MEDIA ROOTS- One domino falls while another globalist target awaits toppling. Before the fog of war in Libya begins to sift, the political and media establishment have already latched their tentacles onto another chess piece in the Middle East: Syria. Last week, the US slapped economic sanctions on Syria for President Bashar al-Assad’s human rights abuses, freezing assets and blocking US business in the region.
Besides the saber rattling coming from the US government and the EU, the corporate media has launched a fear mongering campaign about Syria’s stockpile of chemical weapons that is all too reminiscent of the WMD propaganda preceding the Iraqi invasion. The Washington Post released an article that is riddled with exaggerations and hyperbolic scenarios about Syria’s chemical arsenal, calling it the “largest in the world, consisting of tens of tons of highly lethal chemical agents.”
Even if the reports of Syria’s stockpile of weapons are true, it’s still completely illogical to engage militarily with a country simply for harboring chemical or nuclear weapons– especially since the US has the second largest stockpile of nuclear weapons in the entire world.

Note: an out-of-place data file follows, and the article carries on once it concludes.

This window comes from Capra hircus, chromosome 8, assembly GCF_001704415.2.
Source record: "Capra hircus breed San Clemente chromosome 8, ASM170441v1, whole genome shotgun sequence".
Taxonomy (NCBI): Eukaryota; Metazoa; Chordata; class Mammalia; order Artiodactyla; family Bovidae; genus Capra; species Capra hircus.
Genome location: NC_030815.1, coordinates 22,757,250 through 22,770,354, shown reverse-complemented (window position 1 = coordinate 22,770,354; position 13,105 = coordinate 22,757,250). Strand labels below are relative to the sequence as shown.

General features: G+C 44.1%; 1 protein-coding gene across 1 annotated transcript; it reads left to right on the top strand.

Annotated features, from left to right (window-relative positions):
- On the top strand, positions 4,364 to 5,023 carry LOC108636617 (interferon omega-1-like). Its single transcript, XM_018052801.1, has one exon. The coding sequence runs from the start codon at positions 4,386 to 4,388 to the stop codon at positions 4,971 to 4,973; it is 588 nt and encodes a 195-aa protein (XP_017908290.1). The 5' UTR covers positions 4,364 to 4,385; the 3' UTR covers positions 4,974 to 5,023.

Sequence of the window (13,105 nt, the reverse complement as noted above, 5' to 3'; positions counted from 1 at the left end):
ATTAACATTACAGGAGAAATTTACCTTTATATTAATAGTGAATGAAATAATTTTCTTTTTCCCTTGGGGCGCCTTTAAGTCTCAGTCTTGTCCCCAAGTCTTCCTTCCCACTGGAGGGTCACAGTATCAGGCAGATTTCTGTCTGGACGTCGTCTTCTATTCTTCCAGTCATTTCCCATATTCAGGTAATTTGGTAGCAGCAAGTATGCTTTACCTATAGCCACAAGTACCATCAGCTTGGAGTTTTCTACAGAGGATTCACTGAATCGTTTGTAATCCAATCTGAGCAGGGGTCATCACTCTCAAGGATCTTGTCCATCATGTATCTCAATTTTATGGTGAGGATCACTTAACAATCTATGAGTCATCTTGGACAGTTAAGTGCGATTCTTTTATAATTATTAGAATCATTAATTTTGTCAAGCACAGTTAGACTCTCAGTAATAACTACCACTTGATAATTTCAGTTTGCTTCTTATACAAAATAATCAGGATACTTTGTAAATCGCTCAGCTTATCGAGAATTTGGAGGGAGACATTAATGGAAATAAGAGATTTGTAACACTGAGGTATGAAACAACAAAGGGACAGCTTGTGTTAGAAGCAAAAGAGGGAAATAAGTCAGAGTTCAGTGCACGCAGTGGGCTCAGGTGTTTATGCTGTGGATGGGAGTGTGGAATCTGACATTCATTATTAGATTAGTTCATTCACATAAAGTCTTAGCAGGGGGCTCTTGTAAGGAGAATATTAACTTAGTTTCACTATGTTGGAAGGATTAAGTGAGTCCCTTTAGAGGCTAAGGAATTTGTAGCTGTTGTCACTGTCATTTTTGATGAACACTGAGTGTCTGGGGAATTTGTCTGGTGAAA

WASHINGTON POST– In 2008, a secret State Department cable warned of a growing chemical weapons threat from a Middle Eastern country whose autocratic leader had a long history of stirring up trouble in the region. The leader, noted for his “support for terrorist organizations,” was attempting to buy technology from other countries to upgrade an already fearsome stockpile of deadly poisons, the department warned.
The Middle Eastern state with the dangerous chemicals was not Libya, whose modest stockpile was thrust into the spotlight last week because of fighting there. It was Syria, another violence-torn Arab state whose advanced weapons are drawing new concern as the country drifts toward an uncertain future.
A sudden collapse of the government of Syrian President Bashar al-Assad could mean a breakdown in controls over the country’s weapons, U.S. officials and weapons experts said in interviews. But while Libya’s chemical arsenal consists of unwieldy canisters filled mostly with mustard gas, the World War I-era blistering agent, Syria possesses some of the deadliest chemicals ever to be weaponized, dispersed in thousands of artillery shells and warheads that are easy to transport.
Syria’s preferred poison is not mustard gas but sarin, the nerve agent that killed 13 people and sickened about 1,000 during a terrorist attack on the Tokyo subway system in 1995. Sarin, which is lethal if inhaled even in minute quantities, can also be used to contaminate water and food supplies.
Read more about US Says Libyan Chemical, Nuclear Materials Secure.
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